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Population Studies and Precision Medicine Research

Because of the accelerated pace of research in recent years, we now know that Alzheimer’s and related dementias are complex conditions that stem from the interplay of genetic, lifestyle, and environmental factors. NIH-supported researchers continue to explore the reasons why some people develop these conditions while others do not, and which genes, lifestyle choices, and other factors seem to be associated with the disease. By studying large, diverse groups of people, investigators can identify which behaviors and lifestyle choices are associated with the development of certain diseases.

NIH’s investments in population studies have already revealed that factors such as sedentary behavior, low socioeconomic status, low level of education, and poor neighborhood may increase the risk of developing dementia. These discoveries, paired with knowledge of genetic and other factors, can be used to design clinical trials to test whether these factors truly confer risk or offer protection. Results from carefully controlled trials could then advance the development of methods for precision diagnosis, prevention, and individualized treatment for Alzheimer’s and related dementias, as has been achieved already for certain cancers. In the future, it is hoped that results from population studies may be used to help researchers develop precise interventions that can address the underlying disease process by tailoring treatment to an individual’s unique disease profile and symptoms.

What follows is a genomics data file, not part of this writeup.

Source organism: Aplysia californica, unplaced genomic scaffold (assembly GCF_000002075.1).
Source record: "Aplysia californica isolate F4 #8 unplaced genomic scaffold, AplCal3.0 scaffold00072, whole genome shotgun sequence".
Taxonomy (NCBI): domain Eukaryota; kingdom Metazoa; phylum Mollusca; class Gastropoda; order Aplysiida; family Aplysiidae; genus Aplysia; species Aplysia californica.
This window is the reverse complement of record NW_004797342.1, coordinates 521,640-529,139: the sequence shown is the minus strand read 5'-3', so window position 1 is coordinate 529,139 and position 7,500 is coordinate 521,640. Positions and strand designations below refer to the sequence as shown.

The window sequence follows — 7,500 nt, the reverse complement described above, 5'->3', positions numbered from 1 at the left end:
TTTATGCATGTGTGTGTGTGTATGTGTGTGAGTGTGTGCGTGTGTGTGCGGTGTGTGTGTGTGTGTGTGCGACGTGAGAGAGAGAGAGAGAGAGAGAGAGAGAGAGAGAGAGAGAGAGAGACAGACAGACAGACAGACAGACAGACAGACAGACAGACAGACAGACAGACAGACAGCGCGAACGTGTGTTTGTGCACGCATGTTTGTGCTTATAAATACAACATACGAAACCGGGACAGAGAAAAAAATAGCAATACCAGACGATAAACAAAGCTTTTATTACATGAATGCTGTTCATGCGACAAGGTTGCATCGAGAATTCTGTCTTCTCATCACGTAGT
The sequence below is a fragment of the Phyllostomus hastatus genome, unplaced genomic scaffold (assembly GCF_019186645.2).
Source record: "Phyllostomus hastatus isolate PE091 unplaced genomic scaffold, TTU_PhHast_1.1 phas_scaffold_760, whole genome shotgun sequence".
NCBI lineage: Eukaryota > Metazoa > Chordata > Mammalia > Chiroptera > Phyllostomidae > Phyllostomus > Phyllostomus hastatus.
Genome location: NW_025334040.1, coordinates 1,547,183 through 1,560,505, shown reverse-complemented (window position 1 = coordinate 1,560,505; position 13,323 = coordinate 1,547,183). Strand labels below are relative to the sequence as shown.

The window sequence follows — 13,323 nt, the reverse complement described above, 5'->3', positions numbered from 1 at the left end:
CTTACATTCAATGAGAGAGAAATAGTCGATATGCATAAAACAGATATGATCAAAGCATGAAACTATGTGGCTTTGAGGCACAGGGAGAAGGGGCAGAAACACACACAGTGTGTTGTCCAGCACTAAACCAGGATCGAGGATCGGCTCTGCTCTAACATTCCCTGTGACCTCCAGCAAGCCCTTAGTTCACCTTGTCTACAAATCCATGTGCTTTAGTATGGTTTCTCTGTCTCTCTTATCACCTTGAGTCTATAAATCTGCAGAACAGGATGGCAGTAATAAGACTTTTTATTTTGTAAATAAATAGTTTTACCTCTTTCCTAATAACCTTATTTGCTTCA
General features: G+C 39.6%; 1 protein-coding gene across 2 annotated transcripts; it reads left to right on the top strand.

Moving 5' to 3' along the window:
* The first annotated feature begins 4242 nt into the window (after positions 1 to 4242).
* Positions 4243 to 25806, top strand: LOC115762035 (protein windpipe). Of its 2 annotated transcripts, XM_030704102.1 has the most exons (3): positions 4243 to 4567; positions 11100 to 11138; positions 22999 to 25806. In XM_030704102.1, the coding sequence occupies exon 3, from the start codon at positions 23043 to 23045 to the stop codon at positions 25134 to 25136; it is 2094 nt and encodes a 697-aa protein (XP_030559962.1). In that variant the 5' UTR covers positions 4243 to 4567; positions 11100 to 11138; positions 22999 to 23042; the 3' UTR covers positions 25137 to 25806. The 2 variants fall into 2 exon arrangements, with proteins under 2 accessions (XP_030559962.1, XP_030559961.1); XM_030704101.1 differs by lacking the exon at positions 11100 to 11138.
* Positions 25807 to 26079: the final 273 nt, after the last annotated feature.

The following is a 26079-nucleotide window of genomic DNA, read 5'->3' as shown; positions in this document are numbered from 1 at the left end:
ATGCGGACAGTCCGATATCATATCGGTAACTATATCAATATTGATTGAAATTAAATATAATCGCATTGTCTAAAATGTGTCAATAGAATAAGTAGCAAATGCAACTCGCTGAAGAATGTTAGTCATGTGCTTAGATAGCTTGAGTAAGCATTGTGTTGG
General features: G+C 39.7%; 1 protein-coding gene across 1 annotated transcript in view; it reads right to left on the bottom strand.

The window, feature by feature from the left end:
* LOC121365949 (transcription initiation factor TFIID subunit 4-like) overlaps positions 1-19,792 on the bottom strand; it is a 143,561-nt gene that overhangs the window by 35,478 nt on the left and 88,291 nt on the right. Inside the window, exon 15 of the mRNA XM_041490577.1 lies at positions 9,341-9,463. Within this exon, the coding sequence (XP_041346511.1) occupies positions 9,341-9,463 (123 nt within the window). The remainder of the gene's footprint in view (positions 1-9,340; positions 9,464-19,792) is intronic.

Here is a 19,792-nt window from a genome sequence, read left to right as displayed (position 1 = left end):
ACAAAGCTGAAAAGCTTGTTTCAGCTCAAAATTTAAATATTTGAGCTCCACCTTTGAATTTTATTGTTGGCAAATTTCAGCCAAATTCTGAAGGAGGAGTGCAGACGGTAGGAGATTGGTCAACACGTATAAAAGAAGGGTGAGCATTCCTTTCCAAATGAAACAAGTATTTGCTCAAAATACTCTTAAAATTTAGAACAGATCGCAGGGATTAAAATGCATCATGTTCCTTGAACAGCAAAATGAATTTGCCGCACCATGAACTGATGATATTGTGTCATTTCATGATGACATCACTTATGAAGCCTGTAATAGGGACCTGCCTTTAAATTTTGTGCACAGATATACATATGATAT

Some of the recent findings from population studies include:

  • In 2019, an international team of NIH-supported researchers pooled data from more than 3,400 people from multiple observational studies in the U.S., Europe, Canada, and Australia to explore how genetics and family history relate to the age when frontotemporal dementia symptoms develop. In the pooled data, the researchers noted that symptoms developed in people as early as their teen years or as late as their 90s, but the average age varied between 50 and 61, depending on the presence of one of three genetic mutations. Understanding the causes of variation in age of onset could provide important clues about the causes of frontotemporal dementia.